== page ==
1. When you match with someone, have something ready to start a conversation. Just like you wouldn't go up to a stranger and just say HI and stare at them waiting for them to ask you questions, don't expect the other person to carry the conversation. Conversation starters could be about an activity described in their profile that sparked something for you, or even just what attracted you in their picture. Be specific. "I liked the sparkle in your eyes." or "You seem to really like adventure activities, what was your latest one?" or even just, "Man, this coronavirus stuff is really putting a damper on my social life, want to go do something fun in an appropriately socially distanced way?"
2. Moderate your expectations. You may not hit it off right away. I have spoken with many people who believe they will "just know" when they have met their person. Sometimes a connection takes a bit to develop. Give it a chance to develop. Also remember that you shouldn't be thinking about marriage from the first meeting.
3. Scammers are prevalent in all the dating apps. Ask for in person meetings in a public place. Don't give anyone money. Be wary if someone says they are in love with you quickly.
I'll have another post about dating apps in the future, so be on the look-out!
What do you want to learn about?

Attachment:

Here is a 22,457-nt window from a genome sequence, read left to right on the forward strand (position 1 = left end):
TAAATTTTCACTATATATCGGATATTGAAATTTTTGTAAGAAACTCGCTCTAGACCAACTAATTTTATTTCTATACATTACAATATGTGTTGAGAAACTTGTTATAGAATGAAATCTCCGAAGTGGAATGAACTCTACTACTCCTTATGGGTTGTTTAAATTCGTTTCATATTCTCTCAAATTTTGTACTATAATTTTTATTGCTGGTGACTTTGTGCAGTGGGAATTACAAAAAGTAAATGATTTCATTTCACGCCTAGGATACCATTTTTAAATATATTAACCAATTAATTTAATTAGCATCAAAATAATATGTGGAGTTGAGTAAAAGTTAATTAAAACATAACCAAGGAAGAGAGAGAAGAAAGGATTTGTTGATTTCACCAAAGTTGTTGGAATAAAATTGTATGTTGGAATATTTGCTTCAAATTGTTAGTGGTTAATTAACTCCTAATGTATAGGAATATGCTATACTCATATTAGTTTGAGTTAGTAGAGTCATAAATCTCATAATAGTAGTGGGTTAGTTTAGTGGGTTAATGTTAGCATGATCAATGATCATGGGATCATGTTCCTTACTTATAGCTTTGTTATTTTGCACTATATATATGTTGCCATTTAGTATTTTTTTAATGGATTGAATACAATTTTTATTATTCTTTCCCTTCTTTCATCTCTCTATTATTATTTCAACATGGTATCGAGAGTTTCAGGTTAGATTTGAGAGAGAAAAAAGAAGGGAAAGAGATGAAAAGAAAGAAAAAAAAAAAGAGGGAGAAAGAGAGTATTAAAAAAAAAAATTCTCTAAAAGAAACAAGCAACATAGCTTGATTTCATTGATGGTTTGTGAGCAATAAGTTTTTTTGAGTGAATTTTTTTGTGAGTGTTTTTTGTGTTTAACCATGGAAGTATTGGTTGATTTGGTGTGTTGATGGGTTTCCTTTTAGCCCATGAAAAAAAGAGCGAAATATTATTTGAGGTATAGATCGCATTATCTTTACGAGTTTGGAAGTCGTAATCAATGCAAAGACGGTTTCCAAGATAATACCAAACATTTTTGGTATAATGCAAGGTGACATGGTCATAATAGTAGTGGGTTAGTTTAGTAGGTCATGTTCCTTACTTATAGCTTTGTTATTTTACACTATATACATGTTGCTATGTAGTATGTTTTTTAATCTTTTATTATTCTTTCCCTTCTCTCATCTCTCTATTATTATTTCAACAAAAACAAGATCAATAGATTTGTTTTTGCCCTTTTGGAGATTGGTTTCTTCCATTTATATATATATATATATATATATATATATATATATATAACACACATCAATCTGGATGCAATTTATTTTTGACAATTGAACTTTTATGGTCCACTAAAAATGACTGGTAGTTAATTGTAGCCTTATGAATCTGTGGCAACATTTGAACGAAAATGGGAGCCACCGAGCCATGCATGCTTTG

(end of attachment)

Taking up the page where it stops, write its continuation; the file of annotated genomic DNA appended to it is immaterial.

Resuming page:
What questions or problems would you want to learn about? What have you seen others struggle with or what have you struggled with? Is there something you have always wanted to know but didn't know who to ask?
Feel free to leave your questions in the comments. It may just end up as a blog post! If you are interested in having me give you feedback on your dating struggles and are willing to have it be a blog post, go to the contact page and send me a message.
This is the beginning...
I have been thinking about doing this for a long time. I hear so many stories of people who struggle with dating. Many people aren't sure what to do and therefore listen to well-intentioned people that create more problems. I have also seen how many problems that married couples deal with started when they were dating. I hope that I can bring solid principles and guidance to those who are seeking quality information from someone in the trenches.
As a general disclaimer: while I am a therapist, information from this website does not constitute advice for your specific situation. Nor does it mean that we have any therapeutic relationship. If you have questions or concerns about this, please feel free to reach out through the contact page.
Jen has many years of working with singles after receiving training as an MFT and seeing that many married couples problems start while they are dating. She wants to change marriage by helping singles date better so they marry better.